In June 2018, ITPC launched a new initiative called the Activist Development Program, aimed at capacitating and empowering activist around the world to fight for better health.
Over the last 15 years, ITPC’s work has focused on expanding access to HIV treatments and other life-saving medicines has made us a model of excellence in direct treatment education, informed and vocal advocacy, and national community monitoring of health care access. As a global activist network, we want to continue investing in the energy, skills, and informed action of people living with HIV working together for equity in medicines and health. As such, we are launching a new program called the Activist Development Program (ADP), aimed at capacitating and empowering activists across the world to do this work.
On 4-8 June 2018, ITPC kicked off the Activist Development Program with an inaugural learning exchange in Gaborone, Botswana – bringing together 10 of the world’s fiercest activists for a one-of-a-kind experience.
The ADP Fellows included activists from Nepal, Panama, Ukraine, Zimbabwe, Algeria, Fiji, Nigeria, Morocco, Botswana, UK, and Kenya.
The five-day learning exchange included intense knowledge building, advocacy planning, team-building and networking. Sessions and group exercises focused on issues ranging from the science of HIV and treatment of NCDs, to the late-breaking issues around dolutegravir (DTG) and storytelling for advocacy. ADP fellows also benefited from a day-long field visit to Gaborone’s public health facility, where they experienced first-hand the laboratory set up for routine viral load and genetic resistance testing.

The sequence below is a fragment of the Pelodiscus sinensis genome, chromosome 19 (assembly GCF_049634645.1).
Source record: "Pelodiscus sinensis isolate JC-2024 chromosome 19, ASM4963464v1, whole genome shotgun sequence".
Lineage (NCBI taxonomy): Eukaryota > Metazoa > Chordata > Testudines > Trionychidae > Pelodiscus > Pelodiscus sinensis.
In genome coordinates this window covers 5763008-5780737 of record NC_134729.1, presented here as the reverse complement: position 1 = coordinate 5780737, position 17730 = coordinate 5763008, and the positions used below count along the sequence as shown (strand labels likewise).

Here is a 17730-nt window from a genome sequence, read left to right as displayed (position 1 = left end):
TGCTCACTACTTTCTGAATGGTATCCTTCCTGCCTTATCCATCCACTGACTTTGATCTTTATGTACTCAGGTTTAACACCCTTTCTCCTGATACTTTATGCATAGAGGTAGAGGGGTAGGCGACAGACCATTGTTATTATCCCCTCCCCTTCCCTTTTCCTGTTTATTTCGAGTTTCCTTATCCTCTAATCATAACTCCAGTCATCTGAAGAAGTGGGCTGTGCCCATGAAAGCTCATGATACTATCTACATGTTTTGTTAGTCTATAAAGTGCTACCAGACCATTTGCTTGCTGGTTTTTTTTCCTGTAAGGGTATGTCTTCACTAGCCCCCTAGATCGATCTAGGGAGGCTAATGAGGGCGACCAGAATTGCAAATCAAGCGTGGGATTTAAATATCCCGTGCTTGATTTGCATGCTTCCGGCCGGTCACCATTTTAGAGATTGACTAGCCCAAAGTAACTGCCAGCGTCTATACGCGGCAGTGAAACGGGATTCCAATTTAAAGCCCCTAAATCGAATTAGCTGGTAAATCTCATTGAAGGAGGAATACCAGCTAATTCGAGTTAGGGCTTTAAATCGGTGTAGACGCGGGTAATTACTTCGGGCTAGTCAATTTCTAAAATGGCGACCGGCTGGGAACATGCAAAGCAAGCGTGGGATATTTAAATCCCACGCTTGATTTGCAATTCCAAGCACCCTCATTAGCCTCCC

The learning exchange also focused heavily on sharing experience and best practices – highlighting common challenges experienced across different regions and contexts. ADP fellows from both Fiji and Nepal spoke ardently about stock-outs and the failure of national programs to transition away from the use of toxic, sub-optimal drugs. Fellows in Egypt and Ukraine talked about the intellectual property barriers and their implication on access to medicines in their countries.
“I never thought I would meet an activist from the opposite side of the world who is going through exactly what I’m going through. Stock-outs, no viral load test. We have the same problems and maybe we can learn from each other to find the solutions.” — Fiji
Over the course of the two-year program, the fellows will continue to meet through a series of in-person learning exchanges and on-going virtual support.
The goal is to equip them with the technical knowledge, leadership skills, and network support needed to take ownership of a large role in activism within their local context.
Anyone who thinks activism is dead, is in for a rude awakening!